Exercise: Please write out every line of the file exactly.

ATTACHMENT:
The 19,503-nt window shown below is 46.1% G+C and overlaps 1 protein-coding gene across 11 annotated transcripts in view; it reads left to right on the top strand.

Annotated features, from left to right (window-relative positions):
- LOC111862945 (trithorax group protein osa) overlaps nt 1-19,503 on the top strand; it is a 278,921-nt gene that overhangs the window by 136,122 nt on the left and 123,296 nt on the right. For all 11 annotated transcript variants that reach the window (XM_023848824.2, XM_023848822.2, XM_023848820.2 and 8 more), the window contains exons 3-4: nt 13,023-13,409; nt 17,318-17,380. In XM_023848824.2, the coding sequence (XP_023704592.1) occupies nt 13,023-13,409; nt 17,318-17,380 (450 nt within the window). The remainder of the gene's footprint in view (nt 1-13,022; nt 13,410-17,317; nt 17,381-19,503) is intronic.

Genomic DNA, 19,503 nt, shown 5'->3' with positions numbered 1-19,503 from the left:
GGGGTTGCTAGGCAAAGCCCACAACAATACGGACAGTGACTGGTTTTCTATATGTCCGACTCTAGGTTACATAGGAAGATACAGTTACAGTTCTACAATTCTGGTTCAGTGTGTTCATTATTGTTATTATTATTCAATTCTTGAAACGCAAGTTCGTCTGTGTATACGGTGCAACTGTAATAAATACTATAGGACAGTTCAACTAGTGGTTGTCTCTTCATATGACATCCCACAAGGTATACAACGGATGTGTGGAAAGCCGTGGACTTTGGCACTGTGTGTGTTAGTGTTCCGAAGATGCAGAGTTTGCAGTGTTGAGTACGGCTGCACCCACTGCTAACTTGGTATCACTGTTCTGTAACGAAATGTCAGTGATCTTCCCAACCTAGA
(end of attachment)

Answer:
The 19,503-nt window shown below is 46.1% G+C and overlaps 1 protein-coding gene across 11 annotated transcripts in view; it reads left to right on the top strand.

Annotated features, from left to right (window-relative positions):
- LOC111862945 (trithorax group protein osa) overlaps nt 1-19,503 on the top strand; it is a 278,921-nt gene that overhangs the window by 136,122 nt on the left and 123,296 nt on the right. For all 11 annotated transcript variants that reach the window (XM_023848824.2, XM_023848822.2, XM_023848820.2 and 8 more), the window contains exons 3-4: nt 13,023-13,409; nt 17,318-17,380. In XM_023848824.2, the coding sequence (XP_023704592.1) occupies nt 13,023-13,409; nt 17,318-17,380 (450 nt within the window). The remainder of the gene's footprint in view (nt 1-13,022; nt 13,410-17,317; nt 17,381-19,503) is intronic.

Genomic DNA, 19,503 nt, shown 5'->3' with positions numbered 1-19,503 from the left:
GGGGTTGCTAGGCAAAGCCCACAACAATACGGACAGTGACTGGTTTTCTATATGTCCGACTCTAGGTTACATAGGAAGATACAGTTACAGTTCTACAATTCTGGTTCAGTGTGTTCATTATTGTTATTATTATTCAATTCTTGAAACGCAAGTTCGTCTGTGTATACGGTGCAACTGTAATAAATACTATAGGACAGTTCAACTAGTGGTTGTCTCTTCATATGACATCCCACAAGGTATACAACGGATGTGTGGAAAGCCGTGGACTTTGGCACTGTGTGTGTTAGTGTTCCGAAGATGCAGAGTTTGCAGTGTTGAGTACGGCTGCACCCACTGCTAACTTGGTATCACTGTTCTGTAACGAAATGTCAGTGATCTTCCCAACCTAGA